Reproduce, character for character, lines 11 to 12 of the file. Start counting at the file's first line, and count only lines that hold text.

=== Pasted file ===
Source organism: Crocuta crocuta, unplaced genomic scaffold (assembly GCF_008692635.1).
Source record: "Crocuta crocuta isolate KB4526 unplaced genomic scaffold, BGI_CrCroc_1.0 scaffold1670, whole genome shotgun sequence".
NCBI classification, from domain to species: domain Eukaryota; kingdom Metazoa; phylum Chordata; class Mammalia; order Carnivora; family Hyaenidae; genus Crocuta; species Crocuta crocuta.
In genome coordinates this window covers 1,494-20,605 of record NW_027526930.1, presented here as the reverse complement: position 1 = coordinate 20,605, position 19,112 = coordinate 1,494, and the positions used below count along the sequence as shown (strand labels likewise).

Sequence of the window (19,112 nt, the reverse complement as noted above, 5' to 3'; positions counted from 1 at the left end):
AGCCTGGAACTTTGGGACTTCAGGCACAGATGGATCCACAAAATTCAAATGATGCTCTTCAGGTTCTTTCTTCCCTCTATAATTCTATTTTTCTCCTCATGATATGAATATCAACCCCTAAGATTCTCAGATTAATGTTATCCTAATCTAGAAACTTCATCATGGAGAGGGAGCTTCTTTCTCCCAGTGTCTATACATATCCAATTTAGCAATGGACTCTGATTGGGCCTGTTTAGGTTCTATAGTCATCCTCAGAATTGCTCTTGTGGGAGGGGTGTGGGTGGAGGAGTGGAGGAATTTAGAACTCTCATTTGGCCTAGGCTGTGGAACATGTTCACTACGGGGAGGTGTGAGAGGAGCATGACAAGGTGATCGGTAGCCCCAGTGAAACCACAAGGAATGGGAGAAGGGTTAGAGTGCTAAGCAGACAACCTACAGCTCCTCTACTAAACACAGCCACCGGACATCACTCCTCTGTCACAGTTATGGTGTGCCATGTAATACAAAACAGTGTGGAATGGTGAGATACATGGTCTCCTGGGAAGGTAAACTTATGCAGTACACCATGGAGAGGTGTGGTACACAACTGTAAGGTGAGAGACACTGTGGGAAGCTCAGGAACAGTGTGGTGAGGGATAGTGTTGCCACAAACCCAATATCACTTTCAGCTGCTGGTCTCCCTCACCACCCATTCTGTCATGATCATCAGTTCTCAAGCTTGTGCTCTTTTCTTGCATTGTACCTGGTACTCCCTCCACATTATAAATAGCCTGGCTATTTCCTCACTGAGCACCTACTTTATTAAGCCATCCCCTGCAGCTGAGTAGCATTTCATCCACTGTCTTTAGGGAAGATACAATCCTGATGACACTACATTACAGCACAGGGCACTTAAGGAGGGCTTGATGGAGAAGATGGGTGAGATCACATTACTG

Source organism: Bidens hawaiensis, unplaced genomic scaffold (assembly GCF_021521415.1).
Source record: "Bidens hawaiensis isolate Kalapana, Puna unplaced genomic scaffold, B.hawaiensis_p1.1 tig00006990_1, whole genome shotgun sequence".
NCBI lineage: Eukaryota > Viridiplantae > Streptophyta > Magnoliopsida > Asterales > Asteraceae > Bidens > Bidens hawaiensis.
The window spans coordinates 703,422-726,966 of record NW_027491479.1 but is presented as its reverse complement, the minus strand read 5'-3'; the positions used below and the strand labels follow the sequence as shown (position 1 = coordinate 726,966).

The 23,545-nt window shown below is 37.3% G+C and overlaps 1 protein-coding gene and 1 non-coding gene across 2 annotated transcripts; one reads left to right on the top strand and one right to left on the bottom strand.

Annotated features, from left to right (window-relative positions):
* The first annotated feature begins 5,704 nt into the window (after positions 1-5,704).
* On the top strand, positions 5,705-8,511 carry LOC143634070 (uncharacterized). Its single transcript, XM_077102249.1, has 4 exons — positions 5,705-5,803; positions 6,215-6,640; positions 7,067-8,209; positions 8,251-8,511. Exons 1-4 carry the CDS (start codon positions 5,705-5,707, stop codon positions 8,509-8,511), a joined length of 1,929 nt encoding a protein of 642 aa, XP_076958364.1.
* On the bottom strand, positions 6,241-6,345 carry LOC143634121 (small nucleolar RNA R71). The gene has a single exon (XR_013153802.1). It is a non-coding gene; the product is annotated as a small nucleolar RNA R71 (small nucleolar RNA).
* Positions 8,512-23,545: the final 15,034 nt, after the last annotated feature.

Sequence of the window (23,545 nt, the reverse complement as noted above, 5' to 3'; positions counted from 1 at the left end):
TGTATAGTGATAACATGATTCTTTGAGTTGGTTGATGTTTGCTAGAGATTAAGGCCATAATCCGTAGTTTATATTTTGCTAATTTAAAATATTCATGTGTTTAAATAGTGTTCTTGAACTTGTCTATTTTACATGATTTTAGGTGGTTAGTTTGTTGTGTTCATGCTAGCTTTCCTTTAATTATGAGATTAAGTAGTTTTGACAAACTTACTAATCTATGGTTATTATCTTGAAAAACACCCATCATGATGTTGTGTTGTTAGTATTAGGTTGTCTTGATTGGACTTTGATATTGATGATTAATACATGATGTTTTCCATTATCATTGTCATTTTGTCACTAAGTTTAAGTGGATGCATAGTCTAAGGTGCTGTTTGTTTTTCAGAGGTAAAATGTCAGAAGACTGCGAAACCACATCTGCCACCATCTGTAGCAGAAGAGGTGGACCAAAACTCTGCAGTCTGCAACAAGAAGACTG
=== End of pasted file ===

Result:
The 23,545-nt window shown below is 37.3% G+C and overlaps 1 protein-coding gene and 1 non-coding gene across 2 annotated transcripts; one reads left to right on the top strand and one right to left on the bottom strand.

Annotated features, from left to right (window-relative positions):